1784 First Edition Cook’s Voyages John Webber Etching: 'A Man of the Sandwich Islands, Dancing'
12 x 8.5 inches. 1784 First Edition Webber Copperplate Etching 'A MAN of the SANDWICH ISLANDS, DANCING,' Plate 62 from the "1784 First Edition Atlas Accompanying Capt. James Cook and King: Third and Final Voyage of Captain James Cook." This image is one of the FIRST depictions of traditional Hawaiian Tattoo designs! Artist: John Webber, Engraver: T. Cook.
Archival matting, ready for framing.
Condition is excellent for a original work of art that is 229 years old. Also the image has not been trimmed and is a full page from the third voyage atlas as published!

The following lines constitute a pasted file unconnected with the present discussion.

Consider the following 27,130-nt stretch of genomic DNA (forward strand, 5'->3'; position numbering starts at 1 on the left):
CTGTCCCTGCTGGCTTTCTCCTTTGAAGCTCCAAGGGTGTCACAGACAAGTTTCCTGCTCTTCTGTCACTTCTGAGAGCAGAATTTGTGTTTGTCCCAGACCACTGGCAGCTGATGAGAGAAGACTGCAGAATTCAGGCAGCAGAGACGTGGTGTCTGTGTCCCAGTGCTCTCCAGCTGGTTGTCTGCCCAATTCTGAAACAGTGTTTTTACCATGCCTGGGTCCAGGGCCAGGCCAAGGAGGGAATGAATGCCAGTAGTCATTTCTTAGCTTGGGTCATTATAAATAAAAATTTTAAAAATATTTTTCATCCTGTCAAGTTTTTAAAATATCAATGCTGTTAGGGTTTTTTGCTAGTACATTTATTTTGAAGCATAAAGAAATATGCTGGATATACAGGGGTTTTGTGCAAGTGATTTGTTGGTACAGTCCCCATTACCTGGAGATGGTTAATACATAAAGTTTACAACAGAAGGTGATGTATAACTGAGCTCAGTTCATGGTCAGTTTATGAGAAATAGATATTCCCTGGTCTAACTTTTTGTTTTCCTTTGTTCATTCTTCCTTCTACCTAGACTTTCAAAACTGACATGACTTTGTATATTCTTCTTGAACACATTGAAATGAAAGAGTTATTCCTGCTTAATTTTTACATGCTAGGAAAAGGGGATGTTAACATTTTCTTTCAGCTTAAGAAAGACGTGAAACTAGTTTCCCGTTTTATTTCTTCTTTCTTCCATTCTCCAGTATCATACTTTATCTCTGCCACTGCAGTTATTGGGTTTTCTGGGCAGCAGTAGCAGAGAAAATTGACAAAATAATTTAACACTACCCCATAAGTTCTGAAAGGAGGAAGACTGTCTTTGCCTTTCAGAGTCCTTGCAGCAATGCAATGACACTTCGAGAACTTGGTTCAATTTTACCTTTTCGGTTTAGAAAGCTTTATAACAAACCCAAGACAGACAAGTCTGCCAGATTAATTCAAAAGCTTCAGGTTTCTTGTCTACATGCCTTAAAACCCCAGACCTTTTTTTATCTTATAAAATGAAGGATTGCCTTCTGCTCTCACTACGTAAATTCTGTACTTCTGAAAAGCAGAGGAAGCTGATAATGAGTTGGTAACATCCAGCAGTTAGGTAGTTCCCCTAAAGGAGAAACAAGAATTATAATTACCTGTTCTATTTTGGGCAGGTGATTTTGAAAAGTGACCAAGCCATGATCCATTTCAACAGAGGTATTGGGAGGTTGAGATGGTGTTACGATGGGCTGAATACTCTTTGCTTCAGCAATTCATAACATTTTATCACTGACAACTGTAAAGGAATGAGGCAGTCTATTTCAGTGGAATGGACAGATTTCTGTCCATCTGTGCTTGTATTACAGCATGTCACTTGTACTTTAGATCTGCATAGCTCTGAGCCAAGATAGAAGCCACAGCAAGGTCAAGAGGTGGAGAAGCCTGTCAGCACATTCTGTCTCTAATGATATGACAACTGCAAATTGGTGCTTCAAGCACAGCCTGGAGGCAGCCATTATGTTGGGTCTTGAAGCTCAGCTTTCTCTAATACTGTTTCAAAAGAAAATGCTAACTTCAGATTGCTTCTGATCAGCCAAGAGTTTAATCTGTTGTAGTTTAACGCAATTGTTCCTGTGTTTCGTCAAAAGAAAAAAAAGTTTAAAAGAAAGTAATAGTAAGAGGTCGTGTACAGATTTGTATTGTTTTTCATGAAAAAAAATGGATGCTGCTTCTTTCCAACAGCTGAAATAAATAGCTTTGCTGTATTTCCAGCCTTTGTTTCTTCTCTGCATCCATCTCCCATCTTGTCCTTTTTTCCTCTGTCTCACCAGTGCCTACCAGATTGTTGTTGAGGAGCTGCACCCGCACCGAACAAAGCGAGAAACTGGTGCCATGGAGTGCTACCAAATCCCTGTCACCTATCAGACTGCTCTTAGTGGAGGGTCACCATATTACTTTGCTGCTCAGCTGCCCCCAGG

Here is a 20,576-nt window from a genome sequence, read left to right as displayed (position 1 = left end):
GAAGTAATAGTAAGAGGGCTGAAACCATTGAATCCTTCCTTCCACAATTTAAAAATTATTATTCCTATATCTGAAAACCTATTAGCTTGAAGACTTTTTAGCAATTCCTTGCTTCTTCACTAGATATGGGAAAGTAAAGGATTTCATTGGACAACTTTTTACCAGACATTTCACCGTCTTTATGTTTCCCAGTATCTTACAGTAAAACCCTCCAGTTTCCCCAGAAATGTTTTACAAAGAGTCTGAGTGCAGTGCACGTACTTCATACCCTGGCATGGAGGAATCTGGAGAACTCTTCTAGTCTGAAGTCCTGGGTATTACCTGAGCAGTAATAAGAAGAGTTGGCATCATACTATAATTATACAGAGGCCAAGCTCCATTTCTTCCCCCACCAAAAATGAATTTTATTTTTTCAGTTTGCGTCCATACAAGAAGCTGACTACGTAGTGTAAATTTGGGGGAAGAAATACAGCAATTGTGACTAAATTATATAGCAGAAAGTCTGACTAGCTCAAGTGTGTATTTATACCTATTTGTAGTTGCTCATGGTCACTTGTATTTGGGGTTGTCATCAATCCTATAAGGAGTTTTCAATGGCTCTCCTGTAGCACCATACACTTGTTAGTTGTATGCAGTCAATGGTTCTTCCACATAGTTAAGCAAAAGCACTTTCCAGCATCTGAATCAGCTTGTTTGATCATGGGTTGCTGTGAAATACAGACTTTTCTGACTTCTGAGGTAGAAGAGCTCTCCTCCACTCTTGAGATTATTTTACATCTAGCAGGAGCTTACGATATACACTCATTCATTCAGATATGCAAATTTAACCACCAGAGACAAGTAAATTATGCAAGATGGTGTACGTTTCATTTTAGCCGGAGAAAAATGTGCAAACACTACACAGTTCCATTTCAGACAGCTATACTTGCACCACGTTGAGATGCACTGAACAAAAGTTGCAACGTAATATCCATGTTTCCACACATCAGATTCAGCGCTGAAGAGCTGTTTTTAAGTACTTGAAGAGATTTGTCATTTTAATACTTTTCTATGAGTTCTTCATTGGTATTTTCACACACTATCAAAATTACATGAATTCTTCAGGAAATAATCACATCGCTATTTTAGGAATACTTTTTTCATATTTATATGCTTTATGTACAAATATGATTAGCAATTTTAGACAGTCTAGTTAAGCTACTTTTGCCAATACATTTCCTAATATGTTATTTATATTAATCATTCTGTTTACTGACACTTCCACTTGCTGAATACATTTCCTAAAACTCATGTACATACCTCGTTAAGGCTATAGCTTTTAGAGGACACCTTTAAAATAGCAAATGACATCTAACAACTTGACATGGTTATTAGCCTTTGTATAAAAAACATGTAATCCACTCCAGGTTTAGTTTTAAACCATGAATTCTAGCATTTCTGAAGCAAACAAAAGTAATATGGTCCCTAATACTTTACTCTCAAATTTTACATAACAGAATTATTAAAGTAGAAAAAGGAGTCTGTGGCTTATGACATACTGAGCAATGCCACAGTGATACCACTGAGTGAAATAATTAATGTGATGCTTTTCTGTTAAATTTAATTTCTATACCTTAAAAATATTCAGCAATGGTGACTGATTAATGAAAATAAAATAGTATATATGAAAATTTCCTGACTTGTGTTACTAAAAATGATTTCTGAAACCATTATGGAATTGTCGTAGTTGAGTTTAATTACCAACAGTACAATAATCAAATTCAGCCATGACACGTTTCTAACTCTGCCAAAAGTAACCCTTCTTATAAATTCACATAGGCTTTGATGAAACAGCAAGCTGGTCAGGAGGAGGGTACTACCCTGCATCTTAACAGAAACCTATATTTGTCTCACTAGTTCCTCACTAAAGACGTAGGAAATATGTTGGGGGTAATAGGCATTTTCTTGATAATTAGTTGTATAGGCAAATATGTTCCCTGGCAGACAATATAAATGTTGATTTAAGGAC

About the Artist: John Webber (1751-1793) was an expedition artist noted for his images of early Alaska and Hawaii, which he created while serving as official artist on Captain James Cook’s exploration of the Northwest and the Pacific. On this voyage, where Cook lost his life in a fight in Hawaii, Webber became the first European artist to make contact with Hawaii, then called the Sandwich Islands. He did numerous watercolor landscape sketches of Kauai and the Big Island of Hawaii and also showed many of the Hawaiian people and their activities. About Cook’s Voyages: Captain Cook’s 1776–1780 Expedition consisted of two ships, the Resolution and the Discovery and 182 men. They were charged by the British Admiralty to search for a Northwest Passage from the western coast of North America. On this voyage, Cook discovered the Hawaiian Islands, was the first to chart Alaska’s southern coastline, and reached farther north than any previous Pacific mariner. “A Voyage to the Pacific Ocean. Undertaken, by the Command of His Majesty, for Making Discoveries in the Northern Hemisphere, to Determine the Position and Extent of the West Side of North America; Its Distance from Asia; and the Practicability of a Northern Passage to Europe. Performed under the Direction of Captains Cook, Clerke, and Gore, in His Majesty’s Ships the Resolution and Discovery, in the Years 1776, 1777, 1778, 1779, and 1780,” was the first official publication of Cook’s third voyage with its folio atlas. It was so eagerly awaited by the public that it sold out in three days.